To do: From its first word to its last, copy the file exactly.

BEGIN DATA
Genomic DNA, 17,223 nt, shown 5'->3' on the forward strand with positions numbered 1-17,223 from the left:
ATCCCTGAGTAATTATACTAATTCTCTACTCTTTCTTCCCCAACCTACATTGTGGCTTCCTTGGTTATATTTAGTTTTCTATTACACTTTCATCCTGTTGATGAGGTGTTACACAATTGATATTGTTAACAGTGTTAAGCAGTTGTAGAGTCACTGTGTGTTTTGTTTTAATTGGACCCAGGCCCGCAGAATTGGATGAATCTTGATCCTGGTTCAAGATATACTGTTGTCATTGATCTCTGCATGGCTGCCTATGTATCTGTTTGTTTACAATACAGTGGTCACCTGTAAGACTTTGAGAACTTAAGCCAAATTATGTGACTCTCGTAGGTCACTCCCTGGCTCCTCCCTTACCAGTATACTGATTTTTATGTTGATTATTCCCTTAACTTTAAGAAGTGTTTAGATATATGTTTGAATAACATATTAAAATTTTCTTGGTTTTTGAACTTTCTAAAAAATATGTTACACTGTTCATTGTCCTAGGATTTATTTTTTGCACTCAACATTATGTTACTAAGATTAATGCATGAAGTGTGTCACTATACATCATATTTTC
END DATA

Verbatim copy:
Genomic DNA, 17,223 nt, shown 5'->3' on the forward strand with positions numbered 1-17,223 from the left:
ATCCCTGAGTAATTATACTAATTCTCTACTCTTTCTTCCCCAACCTACATTGTGGCTTCCTTGGTTATATTTAGTTTTCTATTACACTTTCATCCTGTTGATGAGGTGTTACACAATTGATATTGTTAACAGTGTTAAGCAGTTGTAGAGTCACTGTGTGTTTTGTTTTAATTGGACCCAGGCCCGCAGAATTGGATGAATCTTGATCCTGGTTCAAGATATACTGTTGTCATTGATCTCTGCATGGCTGCCTATGTATCTGTTTGTTTACAATACAGTGGTCACCTGTAAGACTTTGAGAACTTAAGCCAAATTATGTGACTCTCGTAGGTCACTCCCTGGCTCCTCCCTTACCAGTATACTGATTTTTATGTTGATTATTCCCTTAACTTTAAGAAGTGTTTAGATATATGTTTGAATAACATATTAAAATTTTCTTGGTTTTTGAACTTTCTAAAAAATATGTTACACTGTTCATTGTCCTAGGATTTATTTTTTGCACTCAACATTATGTTACTAAGATTAATGCATGAAGTGTGTCACTATACATCATATTTTC